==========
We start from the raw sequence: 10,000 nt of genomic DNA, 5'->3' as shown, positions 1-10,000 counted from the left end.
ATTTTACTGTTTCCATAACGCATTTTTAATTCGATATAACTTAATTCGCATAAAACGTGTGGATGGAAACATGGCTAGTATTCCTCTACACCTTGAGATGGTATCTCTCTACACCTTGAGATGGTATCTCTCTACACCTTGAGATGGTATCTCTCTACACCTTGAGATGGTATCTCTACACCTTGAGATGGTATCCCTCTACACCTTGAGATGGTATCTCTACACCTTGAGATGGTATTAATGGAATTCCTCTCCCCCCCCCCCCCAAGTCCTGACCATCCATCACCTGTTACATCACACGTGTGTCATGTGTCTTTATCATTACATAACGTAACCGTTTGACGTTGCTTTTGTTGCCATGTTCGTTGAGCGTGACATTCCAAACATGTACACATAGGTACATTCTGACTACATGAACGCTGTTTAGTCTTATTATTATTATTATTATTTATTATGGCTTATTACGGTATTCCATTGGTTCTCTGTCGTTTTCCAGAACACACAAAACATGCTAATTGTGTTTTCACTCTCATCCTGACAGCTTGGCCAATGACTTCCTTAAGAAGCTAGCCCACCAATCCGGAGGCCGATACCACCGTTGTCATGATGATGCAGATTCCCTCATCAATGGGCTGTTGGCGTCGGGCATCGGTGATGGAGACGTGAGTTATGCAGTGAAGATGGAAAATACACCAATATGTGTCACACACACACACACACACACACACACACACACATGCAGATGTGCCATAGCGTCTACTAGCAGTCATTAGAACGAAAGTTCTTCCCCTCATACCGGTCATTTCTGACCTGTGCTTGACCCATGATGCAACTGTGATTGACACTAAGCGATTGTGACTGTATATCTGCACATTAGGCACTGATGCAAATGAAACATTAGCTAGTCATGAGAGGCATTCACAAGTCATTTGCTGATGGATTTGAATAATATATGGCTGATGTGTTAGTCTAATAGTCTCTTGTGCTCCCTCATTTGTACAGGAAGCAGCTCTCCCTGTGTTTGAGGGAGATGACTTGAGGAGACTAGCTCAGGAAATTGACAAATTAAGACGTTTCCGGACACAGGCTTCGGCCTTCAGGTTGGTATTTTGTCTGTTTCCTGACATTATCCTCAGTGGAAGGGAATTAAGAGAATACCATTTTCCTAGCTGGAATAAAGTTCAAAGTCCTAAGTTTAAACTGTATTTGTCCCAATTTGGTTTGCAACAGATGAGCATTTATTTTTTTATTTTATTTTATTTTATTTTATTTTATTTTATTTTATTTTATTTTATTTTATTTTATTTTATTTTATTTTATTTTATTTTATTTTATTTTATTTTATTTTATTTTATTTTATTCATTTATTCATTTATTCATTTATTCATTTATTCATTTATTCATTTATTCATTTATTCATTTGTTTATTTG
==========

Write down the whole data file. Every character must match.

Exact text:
We start from the raw sequence: 10,000 nt of genomic DNA, 5'->3' as shown, positions 1-10,000 counted from the left end.
ATTTTACTGTTTCCATAACGCATTTTTAATTCGATATAACTTAATTCGCATAAAACGTGTGGATGGAAACATGGCTAGTATTCCTCTACACCTTGAGATGGTATCTCTCTACACCTTGAGATGGTATCTCTCTACACCTTGAGATGGTATCTCTCTACACCTTGAGATGGTATCTCTACACCTTGAGATGGTATCCCTCTACACCTTGAGATGGTATCTCTACACCTTGAGATGGTATTAATGGAATTCCTCTCCCCCCCCCCCCCAAGTCCTGACCATCCATCACCTGTTACATCACACGTGTGTCATGTGTCTTTATCATTACATAACGTAACCGTTTGACGTTGCTTTTGTTGCCATGTTCGTTGAGCGTGACATTCCAAACATGTACACATAGGTACATTCTGACTACATGAACGCTGTTTAGTCTTATTATTATTATTATTATTTATTATGGCTTATTACGGTATTCCATTGGTTCTCTGTCGTTTTCCAGAACACACAAAACATGCTAATTGTGTTTTCACTCTCATCCTGACAGCTTGGCCAATGACTTCCTTAAGAAGCTAGCCCACCAATCCGGAGGCCGATACCACCGTTGTCATGATGATGCAGATTCCCTCATCAATGGGCTGTTGGCGTCGGGCATCGGTGATGGAGACGTGAGTTATGCAGTGAAGATGGAAAATACACCAATATGTGTCACACACACACACACACACACACACACACACACATGCAGATGTGCCATAGCGTCTACTAGCAGTCATTAGAACGAAAGTTCTTCCCCTCATACCGGTCATTTCTGACCTGTGCTTGACCCATGATGCAACTGTGATTGACACTAAGCGATTGTGACTGTATATCTGCACATTAGGCACTGATGCAAATGAAACATTAGCTAGTCATGAGAGGCATTCACAAGTCATTTGCTGATGGATTTGAATAATATATGGCTGATGTGTTAGTCTAATAGTCTCTTGTGCTCCCTCATTTGTACAGGAAGCAGCTCTCCCTGTGTTTGAGGGAGATGACTTGAGGAGACTAGCTCAGGAAATTGACAAATTAAGACGTTTCCGGACACAGGCTTCGGCCTTCAGGTTGGTATTTTGTCTGTTTCCTGACATTATCCTCAGTGGAAGGGAATTAAGAGAATACCATTTTCCTAGCTGGAATAAAGTTCAAAGTCCTAAGTTTAAACTGTATTTGTCCCAATTTGGTTTGCAACAGATGAGCATTTATTTTTTTATTTTATTTTATTTTATTTTATTTTATTTTATTTTATTTTATTTTATTTTATTTTATTTTATTTTATTTTATTTTATTTTATTTTATTTTATTTTATTTTATTTTATTTTATTCATTTATTCATTTATTCATTTATTCATTTATTCATTTATTCATTTATTCATTTATTCATTTGTTTATTTG